As much as we wish for it, there’s simply not enough money to do everything we would like to do in parks and recreation. Still, we do our best by being resourceful with existing dollars, finding new ways to save, partnering to increase efficiencies, and advocating for officials to make favorable budget decisions. Elected and appointed officials dictate the slice of our budget pie and can approve or deny policies to support our funding and cost-saving initiatives. Given this reality, what would improve the odds of favorable budgetary and policy decisions from these officials?
The National Recreation and Park Association commissioned a study which sought to better understand local officials’ priorities, attitudes, and intentions regarding their local communities and their budgetary decisions. Full disclosure – I was principal investigator of that study.
While there are several study take-aways, one comparison particularly stands out… those conditions or factors which relate to greater funding allocations among local officials. We found officials said they would allocate more of their budget to parks and recreation if they: (a) personally used them, (b) perceived them to be of poor quality, and (c) if they believed them to be important to the local community. OK, then what would make parks and recreation more important to local officials? Here, we found parks and recreation was perceived as more important when: (a) it was perceived to address important community issues, (b) when the public was perceived to very vocal in their support of parks and recreation, and (c) when there was an excellent relationship between the local official and park and recreation director.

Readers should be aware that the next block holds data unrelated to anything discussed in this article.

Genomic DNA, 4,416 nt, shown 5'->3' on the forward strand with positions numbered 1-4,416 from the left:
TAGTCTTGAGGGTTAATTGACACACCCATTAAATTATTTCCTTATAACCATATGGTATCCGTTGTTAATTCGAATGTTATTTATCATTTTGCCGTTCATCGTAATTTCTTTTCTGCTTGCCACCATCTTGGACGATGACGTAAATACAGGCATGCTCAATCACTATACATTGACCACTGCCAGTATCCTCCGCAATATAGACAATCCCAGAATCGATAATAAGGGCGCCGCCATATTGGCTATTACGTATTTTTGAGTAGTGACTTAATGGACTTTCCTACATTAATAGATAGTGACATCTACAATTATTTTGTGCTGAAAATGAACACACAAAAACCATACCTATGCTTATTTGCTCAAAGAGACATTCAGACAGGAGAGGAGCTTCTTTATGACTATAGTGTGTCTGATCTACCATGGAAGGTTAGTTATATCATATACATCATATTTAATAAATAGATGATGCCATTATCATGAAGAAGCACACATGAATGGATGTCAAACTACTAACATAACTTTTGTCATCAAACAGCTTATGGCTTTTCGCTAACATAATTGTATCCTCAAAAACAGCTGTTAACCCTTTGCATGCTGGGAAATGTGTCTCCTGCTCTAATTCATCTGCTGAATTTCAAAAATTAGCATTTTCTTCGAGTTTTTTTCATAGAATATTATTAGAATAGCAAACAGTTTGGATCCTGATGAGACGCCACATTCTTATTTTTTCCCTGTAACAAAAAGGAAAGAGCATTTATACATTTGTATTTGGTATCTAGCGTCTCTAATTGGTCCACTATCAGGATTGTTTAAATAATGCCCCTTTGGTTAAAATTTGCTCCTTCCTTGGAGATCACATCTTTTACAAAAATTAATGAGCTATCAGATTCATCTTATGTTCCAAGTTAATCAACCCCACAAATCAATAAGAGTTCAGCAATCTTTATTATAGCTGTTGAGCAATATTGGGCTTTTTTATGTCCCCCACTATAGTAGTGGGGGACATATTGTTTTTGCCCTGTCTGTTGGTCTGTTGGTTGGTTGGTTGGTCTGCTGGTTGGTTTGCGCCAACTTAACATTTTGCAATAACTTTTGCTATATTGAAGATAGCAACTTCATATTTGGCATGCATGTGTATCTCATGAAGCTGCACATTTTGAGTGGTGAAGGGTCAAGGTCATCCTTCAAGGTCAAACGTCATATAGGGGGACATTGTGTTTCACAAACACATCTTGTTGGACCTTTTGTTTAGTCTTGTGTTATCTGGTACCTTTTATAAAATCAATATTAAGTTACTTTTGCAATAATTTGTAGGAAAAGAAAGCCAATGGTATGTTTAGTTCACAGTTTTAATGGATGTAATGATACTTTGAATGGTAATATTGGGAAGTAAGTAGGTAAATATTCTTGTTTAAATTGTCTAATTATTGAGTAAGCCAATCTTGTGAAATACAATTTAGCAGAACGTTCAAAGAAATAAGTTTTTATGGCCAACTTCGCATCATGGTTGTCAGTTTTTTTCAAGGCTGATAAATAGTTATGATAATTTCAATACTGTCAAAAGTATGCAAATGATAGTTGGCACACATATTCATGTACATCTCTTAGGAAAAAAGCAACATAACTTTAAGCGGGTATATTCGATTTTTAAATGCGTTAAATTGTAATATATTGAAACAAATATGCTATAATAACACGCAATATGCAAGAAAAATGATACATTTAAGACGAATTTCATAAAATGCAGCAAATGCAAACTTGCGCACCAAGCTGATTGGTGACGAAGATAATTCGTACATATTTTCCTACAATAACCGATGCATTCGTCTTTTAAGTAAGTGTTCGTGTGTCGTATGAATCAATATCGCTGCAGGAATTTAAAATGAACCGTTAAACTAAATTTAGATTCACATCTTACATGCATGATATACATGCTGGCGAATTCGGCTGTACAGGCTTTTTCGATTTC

How might these findings shape our work? The first implication is to figure out what officials think is important to their office and to the community. From there, provide compelling evidence on how your parks and recreation activities contribute to these important issues – you should use both data and stories to make your case. My colleague at the Pennsylvania Recreation and Park Society, Niki Tourscher, suggests we first find out what parks and recreation really means to your local officials and, if it’s a particularly narrow view, expand your conversation to explain the many other facets and benefits of parks and recreation, particularly how it connects to their priorities.
Second, do your best to establish positive working relationships with your local officials. Greg Weitzel, Director of Parks and Recreation for the City of Las Vegas, highly recommends we read and apply lessons from the classic book, How to Win Friends and Influence People by Dale Carnegie to improve relationships with your officials. Recognize, however, you’re not going to win over everyone. Finally, it goes without saying that you should let the community be your voice – work toward a strong volunteer and advocacy base who can advocate to local officials on your behalf. For more information our findings, check out our infographic here:
Finally, let’s hear from you… What suggestions do you have for to work effectively with local officials?